The IB Program is recognized as a world‐class college preparatory program. Students are challenged to become independent inquirers through a rigorous curriculum that emphasizes the global nature of learning. The IB philosophy encourages students to become knowledgeable, inquirers, thinkers, communicators, principled, open-minded, caring, courageous, balanced and reflective individuals.
The International Baccalaureate® (IB) was founded in Geneva, Switzerland in 1968 as a non-profit educational foundation. International Schools got together to create the program intended to help internationally mobile students prepare for university through internationally standardized courses and assessments. Now, the IB works with 3,698 schools in 147 countries to offer IB program to approximately 1,151,000 students.
2. What is the difference between IB education and other curriculums?
The purpose of IB is to produce global citizens who are lifelong learners. The IB programme is concept based and in tune with the current real world scenarios. It has a broader spectrum of subjects that lead to all-round development. IB examinations test a student’s conceptual understanding, not their rote memory and speed. There are no formal examinations till the Middle Years Programme (Class 10).
The focus of the IB pedagogy is on ‘how to learn’ rather than ‘what to learn’. There are no prescribed textbooks; students learn from a variety of first hand and second hand sources such as subject experts, authors, global community etc. The IB programme may use the local curriculum as a base. For example, Hindi can be offered as a second language in the IB Diploma Programme.
3. What are the advantages of an IB education?
IB World Schools (the schools authorized to offer all three IB programmes) are subject to a strict accreditation process monitored by the IB, ensuring that schools provide a high-quality of education.
IB teaching methods and curriculums are completely research-based and drawn from the best educational practices from systems around the world.
IB students develop a sense of the world around them and their responsibility to it.
4. How does IB education foster a student’s personal and social-emotional development?
IB education promotes the development of a list of behaviors that is collectively known as the IB learner profile. IB education supports children to become inquirers, thinkers, communicators, risk-takers, knowledgeable, principled, caring, open-minded, well-balanced and reflective.
5. Is IB recognised in India? What about global recognition?
IB is an academically challenging programme with rigorous standards that ensures universities and colleges around the world recognise it. Furthermore, IB Diploma Programme is rated on par with CBSE, ISCE, and other state boards by the Association of Indian Universities (AIU). International Baccalaureate Diploma Programme (IBDP) is equivalent to CBSE’s 10+2 qualification and Middle Years Programme is equivalent to grade 10 Indian boards.
6. Do IB teachers receive special training?
All IB teachers receive professional development in IB’s approaches to teaching and approaches to learning from certified IB workshop leaders. This is a requirement for IB World Schools implementing the IB programmes.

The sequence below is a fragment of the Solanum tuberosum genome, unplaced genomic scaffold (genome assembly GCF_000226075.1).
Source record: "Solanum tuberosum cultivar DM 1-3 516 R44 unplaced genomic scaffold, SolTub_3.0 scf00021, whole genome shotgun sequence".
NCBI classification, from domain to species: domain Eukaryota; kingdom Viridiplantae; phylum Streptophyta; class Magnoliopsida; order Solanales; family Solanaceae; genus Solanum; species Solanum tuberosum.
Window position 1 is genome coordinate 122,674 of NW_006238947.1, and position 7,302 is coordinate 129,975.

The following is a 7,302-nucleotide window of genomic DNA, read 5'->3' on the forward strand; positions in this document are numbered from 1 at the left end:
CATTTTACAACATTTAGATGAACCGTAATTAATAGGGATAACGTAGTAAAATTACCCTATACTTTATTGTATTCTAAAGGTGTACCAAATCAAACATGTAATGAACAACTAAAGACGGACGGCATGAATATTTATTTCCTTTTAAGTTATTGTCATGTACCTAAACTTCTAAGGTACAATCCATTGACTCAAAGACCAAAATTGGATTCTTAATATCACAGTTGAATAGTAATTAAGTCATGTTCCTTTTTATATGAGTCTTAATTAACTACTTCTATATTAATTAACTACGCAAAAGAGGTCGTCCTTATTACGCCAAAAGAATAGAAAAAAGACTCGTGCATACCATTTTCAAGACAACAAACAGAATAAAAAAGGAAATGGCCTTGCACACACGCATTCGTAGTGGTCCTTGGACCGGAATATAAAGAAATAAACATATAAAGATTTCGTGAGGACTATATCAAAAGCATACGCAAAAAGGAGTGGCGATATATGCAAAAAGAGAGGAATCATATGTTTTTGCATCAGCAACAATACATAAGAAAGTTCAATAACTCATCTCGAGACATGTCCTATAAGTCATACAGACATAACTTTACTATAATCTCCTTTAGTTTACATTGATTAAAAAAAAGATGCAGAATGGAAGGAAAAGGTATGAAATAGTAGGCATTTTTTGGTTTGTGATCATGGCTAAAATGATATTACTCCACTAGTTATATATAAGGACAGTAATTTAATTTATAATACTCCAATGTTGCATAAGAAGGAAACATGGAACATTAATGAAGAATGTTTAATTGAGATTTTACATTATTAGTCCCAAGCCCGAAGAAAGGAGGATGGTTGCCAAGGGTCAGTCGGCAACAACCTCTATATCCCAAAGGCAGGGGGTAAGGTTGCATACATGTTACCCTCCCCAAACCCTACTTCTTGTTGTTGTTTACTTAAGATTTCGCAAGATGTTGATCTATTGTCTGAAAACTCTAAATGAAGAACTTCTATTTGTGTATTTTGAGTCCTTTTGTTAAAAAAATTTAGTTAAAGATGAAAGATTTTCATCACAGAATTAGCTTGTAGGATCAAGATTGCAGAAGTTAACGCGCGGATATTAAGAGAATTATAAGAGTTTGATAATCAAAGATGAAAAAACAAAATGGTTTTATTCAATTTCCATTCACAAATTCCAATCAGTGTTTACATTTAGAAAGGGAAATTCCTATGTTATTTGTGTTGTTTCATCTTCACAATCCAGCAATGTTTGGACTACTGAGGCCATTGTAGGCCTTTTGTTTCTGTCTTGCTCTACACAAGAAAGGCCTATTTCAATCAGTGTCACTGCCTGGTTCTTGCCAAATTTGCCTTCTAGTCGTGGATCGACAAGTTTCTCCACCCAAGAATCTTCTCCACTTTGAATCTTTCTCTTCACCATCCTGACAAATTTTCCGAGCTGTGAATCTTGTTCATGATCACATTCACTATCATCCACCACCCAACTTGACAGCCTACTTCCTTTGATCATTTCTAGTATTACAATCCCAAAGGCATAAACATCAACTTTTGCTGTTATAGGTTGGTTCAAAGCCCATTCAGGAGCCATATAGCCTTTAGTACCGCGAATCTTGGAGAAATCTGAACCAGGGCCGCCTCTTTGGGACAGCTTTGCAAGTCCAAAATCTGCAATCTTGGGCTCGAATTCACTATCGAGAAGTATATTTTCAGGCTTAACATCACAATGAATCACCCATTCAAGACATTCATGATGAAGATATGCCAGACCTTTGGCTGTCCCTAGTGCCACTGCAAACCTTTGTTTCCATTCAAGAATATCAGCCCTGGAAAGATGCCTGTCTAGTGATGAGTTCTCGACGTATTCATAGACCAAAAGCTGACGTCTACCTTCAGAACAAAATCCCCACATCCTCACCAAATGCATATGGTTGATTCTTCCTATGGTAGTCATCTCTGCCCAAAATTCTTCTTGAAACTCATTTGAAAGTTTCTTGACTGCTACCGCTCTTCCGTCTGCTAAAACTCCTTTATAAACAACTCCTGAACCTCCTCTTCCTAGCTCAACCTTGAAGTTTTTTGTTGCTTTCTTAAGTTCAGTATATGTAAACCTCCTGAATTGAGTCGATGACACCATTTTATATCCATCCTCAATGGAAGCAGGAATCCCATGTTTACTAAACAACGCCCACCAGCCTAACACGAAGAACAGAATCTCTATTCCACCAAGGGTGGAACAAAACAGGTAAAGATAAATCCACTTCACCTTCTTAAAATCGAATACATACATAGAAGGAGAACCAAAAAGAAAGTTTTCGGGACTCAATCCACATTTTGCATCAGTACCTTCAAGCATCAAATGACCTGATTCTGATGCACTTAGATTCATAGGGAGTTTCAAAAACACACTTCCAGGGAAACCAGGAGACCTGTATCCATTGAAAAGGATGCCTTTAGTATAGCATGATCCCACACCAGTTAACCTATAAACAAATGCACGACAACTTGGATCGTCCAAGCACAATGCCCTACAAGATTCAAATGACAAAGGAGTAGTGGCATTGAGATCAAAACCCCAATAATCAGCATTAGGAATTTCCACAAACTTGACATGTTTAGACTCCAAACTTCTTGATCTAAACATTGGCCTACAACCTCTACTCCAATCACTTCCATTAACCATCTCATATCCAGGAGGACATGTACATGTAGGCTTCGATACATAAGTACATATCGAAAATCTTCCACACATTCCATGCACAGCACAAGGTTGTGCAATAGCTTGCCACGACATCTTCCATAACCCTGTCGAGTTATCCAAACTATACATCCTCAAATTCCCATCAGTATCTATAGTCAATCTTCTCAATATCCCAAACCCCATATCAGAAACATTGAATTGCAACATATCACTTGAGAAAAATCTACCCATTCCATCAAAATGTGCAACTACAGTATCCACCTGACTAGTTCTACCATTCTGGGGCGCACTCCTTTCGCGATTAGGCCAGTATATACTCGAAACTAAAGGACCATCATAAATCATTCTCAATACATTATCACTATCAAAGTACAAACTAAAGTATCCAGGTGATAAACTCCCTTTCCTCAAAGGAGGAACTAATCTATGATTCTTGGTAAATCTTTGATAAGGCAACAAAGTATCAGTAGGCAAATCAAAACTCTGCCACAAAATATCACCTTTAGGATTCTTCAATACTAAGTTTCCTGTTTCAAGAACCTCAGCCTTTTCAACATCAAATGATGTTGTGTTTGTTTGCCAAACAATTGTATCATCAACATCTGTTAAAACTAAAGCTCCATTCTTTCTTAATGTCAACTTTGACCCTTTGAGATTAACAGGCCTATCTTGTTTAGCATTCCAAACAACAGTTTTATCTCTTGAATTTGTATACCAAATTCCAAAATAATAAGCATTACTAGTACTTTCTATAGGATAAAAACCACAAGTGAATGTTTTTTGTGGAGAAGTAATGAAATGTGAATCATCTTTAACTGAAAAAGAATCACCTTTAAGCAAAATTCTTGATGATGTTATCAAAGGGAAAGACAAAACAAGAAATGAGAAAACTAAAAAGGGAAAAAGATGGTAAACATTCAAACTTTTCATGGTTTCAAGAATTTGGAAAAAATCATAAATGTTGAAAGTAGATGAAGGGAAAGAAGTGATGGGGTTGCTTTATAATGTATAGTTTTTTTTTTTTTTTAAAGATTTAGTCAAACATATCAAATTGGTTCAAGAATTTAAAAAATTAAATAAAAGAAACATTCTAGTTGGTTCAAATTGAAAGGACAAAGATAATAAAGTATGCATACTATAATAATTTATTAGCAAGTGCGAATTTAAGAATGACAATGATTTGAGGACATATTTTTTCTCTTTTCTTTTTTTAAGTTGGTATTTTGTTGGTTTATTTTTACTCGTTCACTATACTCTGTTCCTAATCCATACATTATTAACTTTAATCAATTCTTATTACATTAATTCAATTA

7. Does IB have specific syllabus or books?
IB schools do not focus on learning by rote or following a set of predefined textbooks but rather learning and understanding the concepts being taught in classes. The students are provided free access to whatever resources they may require and the courses and assessment are designed to maximize understanding of the course.
8. What are the various programmes in IB?
The PYP or Primary Years Programme is designed for students aged 3–12 (preschool and primary grades).
The MYP or Middle Years Programme spans students aged 11–16.
The DP or Diploma Programme (DP) and Career related Programme (CP) make up the last two years of high school, intended for students aged 16–19.
9. How can I, as a parent, support my child?
Help them with their self management (organizational) skills by assuring that their homework is done (check their homework planner)
Inquire into what they are learning and communicate your knowledge
Support what they are learning in school by helping them at home (example: when they learn to read the clock at school, ask them to tell you what time it is at home)
Support classroom learning through family field trips
Reflect on their portfolio together
10. How can I learn more about the IB?
Attend school meetings and events regularly.
Get in touch with the programme coordinators
Visit the IBO website
11. Are there external assessments in IB?
There are no external assessments after completion of PYP.
From 2016, IB has introduced an optional eAssessment model for the final year of the MYP. The eAssessment provides a balanced and age-appropriate strategy that schools can use to validate student achievement. Students demonstrate their understanding and skills through classroom performance, onscreen final examinations and a personal project conducted over a period of time. Students who undertake the eAssessment will receive IB Course Results and the IB MYP Certificate.
The Diploma Programme uses both internal and external assessments.
The external assessments in DP include:
multiple-choice questions – though these are rarely used.